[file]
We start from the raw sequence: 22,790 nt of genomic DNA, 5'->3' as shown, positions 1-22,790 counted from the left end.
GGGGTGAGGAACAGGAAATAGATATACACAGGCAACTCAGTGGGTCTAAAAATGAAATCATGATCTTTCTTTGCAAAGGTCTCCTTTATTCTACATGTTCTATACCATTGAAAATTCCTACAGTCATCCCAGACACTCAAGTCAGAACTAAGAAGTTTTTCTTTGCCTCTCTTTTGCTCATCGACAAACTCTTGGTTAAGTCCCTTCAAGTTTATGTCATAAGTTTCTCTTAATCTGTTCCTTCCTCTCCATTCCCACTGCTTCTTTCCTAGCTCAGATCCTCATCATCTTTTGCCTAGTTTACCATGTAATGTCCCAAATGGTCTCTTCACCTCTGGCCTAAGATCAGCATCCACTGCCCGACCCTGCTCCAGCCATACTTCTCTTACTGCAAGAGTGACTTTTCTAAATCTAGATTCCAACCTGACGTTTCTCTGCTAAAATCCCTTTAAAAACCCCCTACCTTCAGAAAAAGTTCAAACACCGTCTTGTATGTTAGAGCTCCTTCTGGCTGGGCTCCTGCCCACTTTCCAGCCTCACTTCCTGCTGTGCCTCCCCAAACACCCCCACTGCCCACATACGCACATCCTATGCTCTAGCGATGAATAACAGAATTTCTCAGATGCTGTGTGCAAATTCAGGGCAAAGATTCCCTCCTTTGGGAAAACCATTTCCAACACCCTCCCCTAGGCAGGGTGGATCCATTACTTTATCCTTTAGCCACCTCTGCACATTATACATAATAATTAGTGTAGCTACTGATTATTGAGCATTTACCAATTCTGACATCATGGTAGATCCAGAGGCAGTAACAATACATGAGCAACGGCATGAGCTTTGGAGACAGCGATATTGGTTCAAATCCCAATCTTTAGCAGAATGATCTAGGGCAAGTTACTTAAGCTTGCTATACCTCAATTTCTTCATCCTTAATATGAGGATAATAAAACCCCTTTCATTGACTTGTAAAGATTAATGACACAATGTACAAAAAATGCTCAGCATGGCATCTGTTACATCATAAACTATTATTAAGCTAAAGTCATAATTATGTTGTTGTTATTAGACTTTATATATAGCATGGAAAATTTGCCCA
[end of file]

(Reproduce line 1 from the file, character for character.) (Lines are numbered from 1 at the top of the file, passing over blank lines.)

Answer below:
We start from the raw sequence: 22,790 nt of genomic DNA, 5'->3' as shown, positions 1-22,790 counted from the left end.